CANADIAN MINING PERSPECTIVES: Mining fattens government purse

Marilyn Scales
Marilyn Scales

The minerals industry is a significant contributor to government, paying nearly $11 billion in taxes in 2006. This is the conclusion of a new study prepared by ENTRANS for the MINING ASSOCIATION OF CANADA (MAC).

The Canadian mining industry consists of approximately 180 producing mines in Canada, with an important focus upon metals such as gold, copper and nickel and non-metals such as coal, potash, diamonds and oil sands. The industry also comprises 38 non-ferrous smelters and refineries producing refined aluminum, copper, nickel, zinc and other metals. The industry directly employs about 180,000 people.

Collectively, the mining industry paid $2.33 billion in royalties and similar payments, $3.96 billion in corporate income tax and $1.86 billion in personal income tax in 2006. When the 180,000 indirect jobs provided in the fabricated metal manufacturing sector are included, another $2.50 billion is added to the revenue potential.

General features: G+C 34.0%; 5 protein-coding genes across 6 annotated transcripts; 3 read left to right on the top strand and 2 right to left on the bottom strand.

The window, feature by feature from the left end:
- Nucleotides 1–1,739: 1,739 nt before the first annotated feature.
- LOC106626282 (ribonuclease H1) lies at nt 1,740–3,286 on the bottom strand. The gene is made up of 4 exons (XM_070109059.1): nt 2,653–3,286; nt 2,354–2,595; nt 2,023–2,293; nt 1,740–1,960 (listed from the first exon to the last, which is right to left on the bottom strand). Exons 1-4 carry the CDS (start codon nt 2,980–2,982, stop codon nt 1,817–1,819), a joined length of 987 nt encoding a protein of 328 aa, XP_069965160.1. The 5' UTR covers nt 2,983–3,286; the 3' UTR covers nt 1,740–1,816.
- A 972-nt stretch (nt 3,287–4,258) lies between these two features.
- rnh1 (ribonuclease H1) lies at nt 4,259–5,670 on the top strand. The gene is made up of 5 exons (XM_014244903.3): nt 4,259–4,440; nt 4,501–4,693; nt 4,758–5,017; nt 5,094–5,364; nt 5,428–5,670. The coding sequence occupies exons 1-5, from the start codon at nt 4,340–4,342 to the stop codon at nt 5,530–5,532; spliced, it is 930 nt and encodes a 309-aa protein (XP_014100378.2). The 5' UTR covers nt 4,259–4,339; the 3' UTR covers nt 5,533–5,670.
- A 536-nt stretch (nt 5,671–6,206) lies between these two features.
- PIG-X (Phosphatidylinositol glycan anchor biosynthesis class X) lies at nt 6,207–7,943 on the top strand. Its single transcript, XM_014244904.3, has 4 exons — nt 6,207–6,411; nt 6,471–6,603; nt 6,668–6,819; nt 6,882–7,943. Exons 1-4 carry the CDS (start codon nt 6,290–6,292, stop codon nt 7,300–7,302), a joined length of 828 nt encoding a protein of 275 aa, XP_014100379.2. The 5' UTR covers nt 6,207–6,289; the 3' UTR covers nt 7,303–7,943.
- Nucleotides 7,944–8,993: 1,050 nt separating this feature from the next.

The 2006 total is $10.86 billion, roughly a 50% increase over the $5.50 billion collected in 2005.

The Entrans study focuses on income taxes and royalties, but the industry also contributes a considerable sum to governments in the form of municipal taxes, fuel taxes and payroll taxes, said MAC. In addition, the industry purchases a significant amount of goods and services from an estimated 2,400 supplier companies in Canada, ranging from engineering and environmental consultants to equipment companies and financial firms.

The numbers look better each year as commodity prices have been strong since 2002. No mining company should complain about paying its taxes during boom times such as these. Let's urge our governments, however, to use taxes collected from the mining industry to support mineral production in Canada. Use the money to sustain and improve our geological surveys, research facilities and technical capabilities.

The report is posted at It includes figures from 2002 to 2006 and predicts figures for 2007 and 2008. For more information contact MAC VP economic affairs Paul Stothart at


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